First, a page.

Pregnancy & Parenting

‘It’s So Important To Reach Out For Support’ - Thomas And Joseph’s Story

Vitabiotics | Published: 13/06/2023

‘It’s So Important To Reach Out For Support’ - Thomas And Joseph’s Story

It’s So Important To Reach Out For Support’ - Here's Thomas And Joseph’s Story

Thomas’s son Joseph was born 101 days early, at 25 weeks and four days. Joseph spent 106 days in the hospital.

Here, Thomas talks about his experience as a young father, navigating working while his baby was in a NICU miles away from his home. He also shares advice for other dads and parents about the importance of reaching out for support.

Pregnacare is proud to support the services of Bliss, the charity for babies born premature or sick, and their families.

Thomas, Katie And Joseph’s Story

We had no idea that Joseph would be born prematurely - I was coaching football when my wife went into early labour at 25 weeks and was taken to Lincoln Hospital.

When Joseph was born he weighed just two pounds, he was put into a Tesco fresh food bag to keep him warm and then took him to the NICU. We spent five or six hours waiting until Joseph stabilised and got moved to Nottingham City Hospital on the same day.

I only realised how tiny he truly was when the staff asked me to change his bedding and so I picked him up – he was smaller than both of my hands.

We were in Nottingham City Hospital for three days and Joseph was put on a ventilator, but on day three we were rushed to Queens Hospital for emergency surgery. tThen he got an infection; his weight went down to 1.7 pounds.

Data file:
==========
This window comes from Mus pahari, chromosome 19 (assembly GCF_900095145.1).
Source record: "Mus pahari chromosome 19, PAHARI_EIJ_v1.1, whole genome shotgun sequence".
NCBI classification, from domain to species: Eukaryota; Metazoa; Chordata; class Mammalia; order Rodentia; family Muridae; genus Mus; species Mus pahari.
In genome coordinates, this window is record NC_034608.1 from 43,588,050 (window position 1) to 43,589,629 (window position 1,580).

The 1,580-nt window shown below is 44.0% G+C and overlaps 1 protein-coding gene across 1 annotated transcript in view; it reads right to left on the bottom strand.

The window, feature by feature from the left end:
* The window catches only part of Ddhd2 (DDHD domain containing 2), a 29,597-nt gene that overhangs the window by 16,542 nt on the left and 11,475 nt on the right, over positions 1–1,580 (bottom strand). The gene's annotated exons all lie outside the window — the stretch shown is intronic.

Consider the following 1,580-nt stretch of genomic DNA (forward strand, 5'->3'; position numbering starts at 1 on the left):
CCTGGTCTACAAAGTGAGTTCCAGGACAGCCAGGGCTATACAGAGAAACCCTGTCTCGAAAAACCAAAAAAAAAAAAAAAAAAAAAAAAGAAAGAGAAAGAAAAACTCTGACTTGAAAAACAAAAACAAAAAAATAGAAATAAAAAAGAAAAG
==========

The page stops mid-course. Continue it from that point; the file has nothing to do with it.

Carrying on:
At this point, I was on paternity leave and off work for two weeks. My wife was able to stay at the hospital with Joseph which was great. Joseph stabilised, but when he was three weeks old, loads of issues cropped up. The doctors told us that it was likely that he wouldn’t ever be able to walk or talk.

I Needed To Know The Facts To Process What Was Happening

The hardest part happened in week three. My wife had retained her placenta and had collapsed. She was rushed to a different hospital in Lincoln and had lost three litres of blood. As I rushed to the hospital I had a call from Nottingham saying that Joseph had acute kidney failure, and that ‘if he made it through the night he’ll be fine, but it’ll be a really long night.’

I had told the doctors that I didn’t want anything to be sugar-coated, I needed the facts so I could process what was happening.

I remember being at the roundabout where turning left would have taken me to Lincoln and right to Nottingham – I drove round it about seven times trying to figure out who I should go to.

I got to Lincoln to be with Katie and waited for her mum to arrive for her procedure to start before heading to Nottingham as quickly as I could. The next morning we found out that Joseph had survived the night. I was so happy and relieved but also felt awful for the other babies in the same one to one bay who hadn’t survived that night.

Katie had four days in the hospital and was able to go back to be with Joseph, but by this point, I was back at work. I travelled to the hospital to see them in the morning, go to work and then go back in the evening before going home to look after my dogs. I was driving 200 miles a day for five days a week and spending around £70 on fuel a day – financially, it was the most expensive time of our lives. I couldn’t have done it without support from family members.